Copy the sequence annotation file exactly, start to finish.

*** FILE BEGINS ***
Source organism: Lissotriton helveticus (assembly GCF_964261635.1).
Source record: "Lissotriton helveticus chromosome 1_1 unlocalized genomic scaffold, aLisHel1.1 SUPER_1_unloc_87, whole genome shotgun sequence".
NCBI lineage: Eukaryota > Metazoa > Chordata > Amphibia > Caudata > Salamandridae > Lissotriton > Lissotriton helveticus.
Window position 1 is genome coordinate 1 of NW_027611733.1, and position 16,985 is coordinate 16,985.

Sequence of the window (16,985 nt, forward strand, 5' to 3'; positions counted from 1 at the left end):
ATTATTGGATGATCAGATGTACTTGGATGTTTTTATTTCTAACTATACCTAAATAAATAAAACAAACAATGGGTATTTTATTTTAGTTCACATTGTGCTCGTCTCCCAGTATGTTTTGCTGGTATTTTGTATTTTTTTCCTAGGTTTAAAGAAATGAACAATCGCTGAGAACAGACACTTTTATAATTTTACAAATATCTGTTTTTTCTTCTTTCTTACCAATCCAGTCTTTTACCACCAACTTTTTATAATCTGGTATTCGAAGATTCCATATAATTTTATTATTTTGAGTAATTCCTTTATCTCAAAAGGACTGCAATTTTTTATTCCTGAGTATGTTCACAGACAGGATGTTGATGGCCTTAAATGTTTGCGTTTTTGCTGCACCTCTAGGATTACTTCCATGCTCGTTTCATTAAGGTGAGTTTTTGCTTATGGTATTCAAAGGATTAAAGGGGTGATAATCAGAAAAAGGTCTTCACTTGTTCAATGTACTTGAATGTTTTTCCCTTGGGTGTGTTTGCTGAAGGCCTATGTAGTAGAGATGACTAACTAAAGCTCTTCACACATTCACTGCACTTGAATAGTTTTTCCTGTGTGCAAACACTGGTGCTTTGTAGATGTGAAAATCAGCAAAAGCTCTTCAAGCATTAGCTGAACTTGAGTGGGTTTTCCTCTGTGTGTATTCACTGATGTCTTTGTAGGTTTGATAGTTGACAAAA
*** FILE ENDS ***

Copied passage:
Source organism: Lissotriton helveticus (assembly GCF_964261635.1).
Source record: "Lissotriton helveticus chromosome 1_1 unlocalized genomic scaffold, aLisHel1.1 SUPER_1_unloc_87, whole genome shotgun sequence".
NCBI lineage: Eukaryota > Metazoa > Chordata > Amphibia > Caudata > Salamandridae > Lissotriton > Lissotriton helveticus.
Window position 1 is genome coordinate 1 of NW_027611733.1, and position 16,985 is coordinate 16,985.

Sequence of the window (16,985 nt, forward strand, 5' to 3'; positions counted from 1 at the left end):
ATTATTGGATGATCAGATGTACTTGGATGTTTTTATTTCTAACTATACCTAAATAAATAAAACAAACAATGGGTATTTTATTTTAGTTCACATTGTGCTCGTCTCCCAGTATGTTTTGCTGGTATTTTGTATTTTTTTCCTAGGTTTAAAGAAATGAACAATCGCTGAGAACAGACACTTTTATAATTTTACAAATATCTGTTTTTTCTTCTTTCTTACCAATCCAGTCTTTTACCACCAACTTTTTATAATCTGGTATTCGAAGATTCCATATAATTTTATTATTTTGAGTAATTCCTTTATCTCAAAAGGACTGCAATTTTTTATTCCTGAGTATGTTCACAGACAGGATGTTGATGGCCTTAAATGTTTGCGTTTTTGCTGCACCTCTAGGATTACTTCCATGCTCGTTTCATTAAGGTGAGTTTTTGCTTATGGTATTCAAAGGATTAAAGGGGTGATAATCAGAAAAAGGTCTTCACTTGTTCAATGTACTTGAATGTTTTTCCCTTGGGTGTGTTTGCTGAAGGCCTATGTAGTAGAGATGACTAACTAAAGCTCTTCACACATTCACTGCACTTGAATAGTTTTTCCTGTGTGCAAACACTGGTGCTTTGTAGATGTGAAAATCAGCAAAAGCTCTTCAAGCATTAGCTGAACTTGAGTGGGTTTTCCTCTGTGTGTATTCACTGATGTCTTTGTAGGTTTGATAGTTGACAAAA